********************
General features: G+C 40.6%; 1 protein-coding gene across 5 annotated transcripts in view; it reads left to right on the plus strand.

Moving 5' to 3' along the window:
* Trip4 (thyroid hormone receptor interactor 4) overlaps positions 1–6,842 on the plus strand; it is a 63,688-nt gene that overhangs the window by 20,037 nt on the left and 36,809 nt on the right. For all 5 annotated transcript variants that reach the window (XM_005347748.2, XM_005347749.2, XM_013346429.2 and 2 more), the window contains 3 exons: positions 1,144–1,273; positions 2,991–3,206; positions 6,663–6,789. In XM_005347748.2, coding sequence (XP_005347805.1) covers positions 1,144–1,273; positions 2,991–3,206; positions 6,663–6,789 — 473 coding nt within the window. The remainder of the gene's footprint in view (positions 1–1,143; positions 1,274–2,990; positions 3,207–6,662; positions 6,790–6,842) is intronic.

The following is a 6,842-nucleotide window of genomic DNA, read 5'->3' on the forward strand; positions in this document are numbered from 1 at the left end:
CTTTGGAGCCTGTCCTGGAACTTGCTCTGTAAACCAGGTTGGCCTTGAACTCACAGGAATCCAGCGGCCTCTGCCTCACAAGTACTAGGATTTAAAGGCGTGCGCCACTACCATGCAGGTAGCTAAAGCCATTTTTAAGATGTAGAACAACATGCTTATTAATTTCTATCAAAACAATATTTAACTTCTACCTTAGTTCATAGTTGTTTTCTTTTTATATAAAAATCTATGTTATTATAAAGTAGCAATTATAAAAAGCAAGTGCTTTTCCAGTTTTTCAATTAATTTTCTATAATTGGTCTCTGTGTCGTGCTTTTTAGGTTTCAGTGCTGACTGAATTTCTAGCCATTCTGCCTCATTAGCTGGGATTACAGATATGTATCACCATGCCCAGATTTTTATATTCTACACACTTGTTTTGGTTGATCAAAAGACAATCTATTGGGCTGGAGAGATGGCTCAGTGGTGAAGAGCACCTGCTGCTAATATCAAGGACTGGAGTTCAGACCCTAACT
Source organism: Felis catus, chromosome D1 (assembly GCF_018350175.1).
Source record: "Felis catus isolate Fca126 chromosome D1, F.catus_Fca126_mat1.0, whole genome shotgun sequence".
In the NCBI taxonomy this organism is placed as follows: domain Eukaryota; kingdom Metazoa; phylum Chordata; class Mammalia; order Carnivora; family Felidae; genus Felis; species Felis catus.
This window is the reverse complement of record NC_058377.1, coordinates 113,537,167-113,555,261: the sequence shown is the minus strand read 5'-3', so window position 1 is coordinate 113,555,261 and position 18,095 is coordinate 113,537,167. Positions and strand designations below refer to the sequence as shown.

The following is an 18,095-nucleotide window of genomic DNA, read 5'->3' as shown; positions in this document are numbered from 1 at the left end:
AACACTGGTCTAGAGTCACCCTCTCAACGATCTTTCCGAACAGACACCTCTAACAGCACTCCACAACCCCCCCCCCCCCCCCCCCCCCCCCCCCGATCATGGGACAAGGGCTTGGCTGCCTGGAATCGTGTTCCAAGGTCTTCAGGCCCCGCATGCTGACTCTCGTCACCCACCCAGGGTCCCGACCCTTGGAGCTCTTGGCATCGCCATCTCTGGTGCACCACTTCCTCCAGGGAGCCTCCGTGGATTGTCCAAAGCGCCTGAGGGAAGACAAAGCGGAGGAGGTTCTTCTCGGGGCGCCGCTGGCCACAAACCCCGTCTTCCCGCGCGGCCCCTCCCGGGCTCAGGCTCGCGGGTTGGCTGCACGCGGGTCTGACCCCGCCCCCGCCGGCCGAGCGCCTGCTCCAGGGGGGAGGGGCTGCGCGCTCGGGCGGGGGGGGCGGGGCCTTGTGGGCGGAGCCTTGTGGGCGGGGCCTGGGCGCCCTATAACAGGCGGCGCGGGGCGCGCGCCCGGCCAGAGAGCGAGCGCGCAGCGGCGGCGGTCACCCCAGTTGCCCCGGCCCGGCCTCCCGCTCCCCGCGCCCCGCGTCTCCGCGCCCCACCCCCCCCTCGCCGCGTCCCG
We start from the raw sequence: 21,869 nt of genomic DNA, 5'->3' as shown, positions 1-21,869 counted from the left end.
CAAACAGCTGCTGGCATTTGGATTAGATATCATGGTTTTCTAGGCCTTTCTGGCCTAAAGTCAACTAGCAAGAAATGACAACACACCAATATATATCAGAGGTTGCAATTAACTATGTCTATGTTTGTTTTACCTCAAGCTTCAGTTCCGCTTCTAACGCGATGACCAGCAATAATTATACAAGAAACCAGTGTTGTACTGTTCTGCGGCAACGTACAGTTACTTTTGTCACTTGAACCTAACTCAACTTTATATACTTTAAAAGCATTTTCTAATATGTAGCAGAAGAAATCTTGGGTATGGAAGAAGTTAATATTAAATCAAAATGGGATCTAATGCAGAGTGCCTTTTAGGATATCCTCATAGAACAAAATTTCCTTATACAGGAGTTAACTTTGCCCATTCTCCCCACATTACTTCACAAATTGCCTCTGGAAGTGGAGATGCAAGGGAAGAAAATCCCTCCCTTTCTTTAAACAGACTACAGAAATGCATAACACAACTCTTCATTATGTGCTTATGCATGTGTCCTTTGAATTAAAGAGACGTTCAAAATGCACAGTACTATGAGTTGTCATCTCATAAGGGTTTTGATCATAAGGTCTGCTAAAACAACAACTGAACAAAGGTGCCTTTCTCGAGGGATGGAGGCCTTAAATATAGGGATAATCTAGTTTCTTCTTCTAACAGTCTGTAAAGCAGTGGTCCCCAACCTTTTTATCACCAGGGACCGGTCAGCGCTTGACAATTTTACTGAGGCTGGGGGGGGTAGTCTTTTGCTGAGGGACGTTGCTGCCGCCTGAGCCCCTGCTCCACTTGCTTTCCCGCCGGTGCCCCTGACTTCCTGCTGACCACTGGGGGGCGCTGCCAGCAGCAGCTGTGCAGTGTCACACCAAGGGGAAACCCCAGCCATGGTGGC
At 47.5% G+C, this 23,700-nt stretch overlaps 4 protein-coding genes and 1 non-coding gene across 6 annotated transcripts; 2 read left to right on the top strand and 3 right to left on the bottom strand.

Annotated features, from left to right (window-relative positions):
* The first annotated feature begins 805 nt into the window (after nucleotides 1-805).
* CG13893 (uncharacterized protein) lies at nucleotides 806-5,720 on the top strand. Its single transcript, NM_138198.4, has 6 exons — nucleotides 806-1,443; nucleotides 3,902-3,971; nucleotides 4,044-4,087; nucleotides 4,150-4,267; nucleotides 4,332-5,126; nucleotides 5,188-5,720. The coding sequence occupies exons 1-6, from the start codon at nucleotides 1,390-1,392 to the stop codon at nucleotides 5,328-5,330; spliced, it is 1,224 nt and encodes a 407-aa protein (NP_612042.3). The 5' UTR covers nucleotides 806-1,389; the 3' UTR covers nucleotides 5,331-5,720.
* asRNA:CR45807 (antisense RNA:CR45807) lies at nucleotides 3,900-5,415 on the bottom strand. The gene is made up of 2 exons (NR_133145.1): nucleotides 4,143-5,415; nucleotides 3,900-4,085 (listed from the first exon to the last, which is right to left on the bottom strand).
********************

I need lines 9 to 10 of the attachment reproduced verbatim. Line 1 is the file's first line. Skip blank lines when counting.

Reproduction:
This window is the reverse complement of record NC_058377.1, coordinates 113,537,167-113,555,261: the sequence shown is the minus strand read 5'-3', so window position 1 is coordinate 113,555,261 and position 18,095 is coordinate 113,537,167. Positions and strand designations below refer to the sequence as shown.

The following is an 18,095-nucleotide window of genomic DNA, read 5'->3' as shown; positions in this document are numbered from 1 at the left end: